Denel’s G5 155mm 52 Calibre Artillery Gun (Denel)
The Labour Court on Tuesday ruled that state-owned aerospace and military technology company Denel must honour all its outstanding contractual and statutory obligations towards members of unions Solidarity and UASA by no later than 7 August.
This includes payment of all outstanding salaries for May, June and July.
The two unions had brought an application against the state-owned company after it did not pay their full salaries earlier this year.
“Denel and the state as shareholder have dealt recklessly with their employees,” says Helgard Cronjé, Solidarity’s sector coordinator for defence and aviation.
“Historical problems are at the root of the predicament Denel finds itself in, not being able to pay its employees. This problem has not arisen as a result of Covid-19 but is the result of years of incompetent management, corruption and state capture.”
Solidarity said it had initially intended to bring an urgent court application on 30 June to obtain the outstanding payments. This application was, however, temporarily withdrawn when Denel indicated at the time that it wanted to enter into negotiations in order to try and find a solution to enable it to honour its obligations.
Cronjé told Fin24 that attempts by Denel to turn around its financial position had not been met with the funding it needed from the state. Solidarity believed it had no choice but to turn to the court.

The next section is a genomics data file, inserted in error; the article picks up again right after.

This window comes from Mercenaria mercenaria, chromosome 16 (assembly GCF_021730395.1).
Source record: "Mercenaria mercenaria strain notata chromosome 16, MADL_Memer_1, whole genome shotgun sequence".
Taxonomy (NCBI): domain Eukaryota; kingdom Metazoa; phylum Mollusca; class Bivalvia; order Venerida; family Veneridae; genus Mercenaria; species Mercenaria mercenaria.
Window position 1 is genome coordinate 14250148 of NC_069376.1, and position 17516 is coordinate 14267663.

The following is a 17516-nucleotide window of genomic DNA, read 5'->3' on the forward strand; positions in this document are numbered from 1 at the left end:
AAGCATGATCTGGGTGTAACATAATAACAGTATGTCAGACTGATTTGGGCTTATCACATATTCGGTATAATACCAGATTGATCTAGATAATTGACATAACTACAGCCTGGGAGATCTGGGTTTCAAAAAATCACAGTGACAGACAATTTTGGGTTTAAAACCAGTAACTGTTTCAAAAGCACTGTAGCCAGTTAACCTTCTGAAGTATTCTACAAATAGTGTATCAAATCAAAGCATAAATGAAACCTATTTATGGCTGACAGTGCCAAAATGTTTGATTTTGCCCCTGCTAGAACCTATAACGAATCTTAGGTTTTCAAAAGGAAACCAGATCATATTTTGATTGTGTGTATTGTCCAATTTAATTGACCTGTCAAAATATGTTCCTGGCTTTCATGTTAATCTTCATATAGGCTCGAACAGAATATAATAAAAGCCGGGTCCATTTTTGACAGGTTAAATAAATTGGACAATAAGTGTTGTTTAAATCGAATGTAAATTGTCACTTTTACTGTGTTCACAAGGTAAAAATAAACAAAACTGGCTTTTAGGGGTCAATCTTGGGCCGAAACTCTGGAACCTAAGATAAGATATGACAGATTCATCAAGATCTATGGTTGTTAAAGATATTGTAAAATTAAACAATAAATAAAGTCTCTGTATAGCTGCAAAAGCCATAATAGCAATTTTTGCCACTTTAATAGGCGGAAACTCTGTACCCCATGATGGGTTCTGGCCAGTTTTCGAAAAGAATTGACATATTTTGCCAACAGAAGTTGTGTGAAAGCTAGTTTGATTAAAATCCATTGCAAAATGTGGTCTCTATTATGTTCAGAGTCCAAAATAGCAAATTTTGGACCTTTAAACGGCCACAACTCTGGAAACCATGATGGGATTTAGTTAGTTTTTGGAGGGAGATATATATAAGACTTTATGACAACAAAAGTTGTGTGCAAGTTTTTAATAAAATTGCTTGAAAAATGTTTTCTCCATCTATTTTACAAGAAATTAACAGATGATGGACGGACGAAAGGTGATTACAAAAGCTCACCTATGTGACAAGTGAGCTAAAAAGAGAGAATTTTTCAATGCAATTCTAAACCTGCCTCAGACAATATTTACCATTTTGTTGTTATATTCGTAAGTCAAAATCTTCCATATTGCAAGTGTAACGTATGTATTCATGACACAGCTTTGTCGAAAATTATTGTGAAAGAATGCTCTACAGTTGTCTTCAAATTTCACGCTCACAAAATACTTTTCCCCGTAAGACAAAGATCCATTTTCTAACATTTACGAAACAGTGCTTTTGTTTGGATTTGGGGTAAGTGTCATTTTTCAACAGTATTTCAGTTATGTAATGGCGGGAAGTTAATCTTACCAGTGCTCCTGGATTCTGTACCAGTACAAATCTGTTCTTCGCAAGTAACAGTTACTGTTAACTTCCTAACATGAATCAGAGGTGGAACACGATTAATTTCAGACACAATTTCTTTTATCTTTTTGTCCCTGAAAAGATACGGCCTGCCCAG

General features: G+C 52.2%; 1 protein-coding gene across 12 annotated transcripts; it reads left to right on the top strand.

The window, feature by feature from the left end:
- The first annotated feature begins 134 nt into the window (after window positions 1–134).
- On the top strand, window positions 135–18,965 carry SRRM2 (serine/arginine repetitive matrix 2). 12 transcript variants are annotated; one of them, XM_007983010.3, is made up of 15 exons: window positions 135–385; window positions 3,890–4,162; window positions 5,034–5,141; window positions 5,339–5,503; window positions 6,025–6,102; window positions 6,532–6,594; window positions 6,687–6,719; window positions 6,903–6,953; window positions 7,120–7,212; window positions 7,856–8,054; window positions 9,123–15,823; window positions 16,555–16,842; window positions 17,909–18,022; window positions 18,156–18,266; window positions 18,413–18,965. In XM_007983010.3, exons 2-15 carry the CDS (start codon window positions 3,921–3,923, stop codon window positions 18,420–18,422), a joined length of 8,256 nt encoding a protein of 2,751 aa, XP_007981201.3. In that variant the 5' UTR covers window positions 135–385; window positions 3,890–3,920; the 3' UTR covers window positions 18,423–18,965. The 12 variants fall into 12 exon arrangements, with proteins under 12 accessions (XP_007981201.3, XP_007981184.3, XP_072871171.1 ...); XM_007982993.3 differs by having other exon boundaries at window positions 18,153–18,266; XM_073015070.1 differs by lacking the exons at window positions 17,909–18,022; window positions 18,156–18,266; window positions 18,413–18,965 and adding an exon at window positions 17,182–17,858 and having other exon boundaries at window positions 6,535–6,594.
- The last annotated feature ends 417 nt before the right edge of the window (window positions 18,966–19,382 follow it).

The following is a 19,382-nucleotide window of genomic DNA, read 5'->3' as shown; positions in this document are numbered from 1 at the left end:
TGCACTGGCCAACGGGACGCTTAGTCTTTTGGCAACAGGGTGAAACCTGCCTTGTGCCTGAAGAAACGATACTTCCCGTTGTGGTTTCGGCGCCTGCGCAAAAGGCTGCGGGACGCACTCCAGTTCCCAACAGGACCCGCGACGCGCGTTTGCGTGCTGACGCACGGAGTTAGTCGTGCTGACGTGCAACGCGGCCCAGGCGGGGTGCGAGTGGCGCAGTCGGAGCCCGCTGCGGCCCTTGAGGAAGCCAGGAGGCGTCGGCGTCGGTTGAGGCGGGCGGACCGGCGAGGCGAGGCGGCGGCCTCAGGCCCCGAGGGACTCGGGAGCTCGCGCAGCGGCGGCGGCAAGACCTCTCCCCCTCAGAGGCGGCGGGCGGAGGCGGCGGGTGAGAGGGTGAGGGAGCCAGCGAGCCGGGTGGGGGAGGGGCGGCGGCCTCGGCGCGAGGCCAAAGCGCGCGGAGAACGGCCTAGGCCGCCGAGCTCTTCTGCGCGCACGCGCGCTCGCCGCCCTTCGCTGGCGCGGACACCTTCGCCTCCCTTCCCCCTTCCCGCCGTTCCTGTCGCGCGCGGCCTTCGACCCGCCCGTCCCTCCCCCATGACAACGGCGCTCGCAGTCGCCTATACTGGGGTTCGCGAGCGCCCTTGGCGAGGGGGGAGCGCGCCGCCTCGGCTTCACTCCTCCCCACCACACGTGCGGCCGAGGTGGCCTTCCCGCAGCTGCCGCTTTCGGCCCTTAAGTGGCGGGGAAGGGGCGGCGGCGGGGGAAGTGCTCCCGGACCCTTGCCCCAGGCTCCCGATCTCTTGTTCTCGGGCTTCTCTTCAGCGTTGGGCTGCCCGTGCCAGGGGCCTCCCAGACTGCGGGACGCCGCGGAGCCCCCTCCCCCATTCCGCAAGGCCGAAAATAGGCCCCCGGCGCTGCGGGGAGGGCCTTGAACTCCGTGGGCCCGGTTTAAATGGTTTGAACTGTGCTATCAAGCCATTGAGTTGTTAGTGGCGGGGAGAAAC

“Solidarity is pleased by the ruling in favour of Denel’s employees. It is yet another step closer to force Denel’s board to take action in order to save the entity and in so doing to force the government as shareholder to also start fulfilling its role as a responsible shareholder,” said Cronjé.
The union hopes that should there be insufficient funds to pay employees their salaries in response to the court order, the company might be able to get emergency funding in terms of the Public Finance Management Act due to its importance to aid the strategic capability of SA’s defence force.
“The court order is a sign for government that it has run out of time to supply funding. It government is serious about the important role of Denel, then it has to intervene,” opined Cronjé.
“Denel has very good products, which are well priced on the market and other countries are aware of the skills and knowledge at Denel. It is possible to save the company and our view is that the court case brings it one step closer.”
Denel said it was committed to honouring its obligations to employees, Reuters reported on Tuesday. It has previously said it was “working tirelessly” to ensure that delayed portions of salaries would be paid up.
Fin24 reported in May this year that Denel told unions that it would not be able to pay salaries at the end of the month. Unions indicated that management informed them that Denel was facing liquidity woes because it had orders to the value of R101 million that it could not deliver due to the lockdown.
In July Denel announced that its CEO Danie du Toit had resigned. In a statement, Denel said Du Toit will continue to render his services until August 15. An interim group CEO would be appointed “shortly”.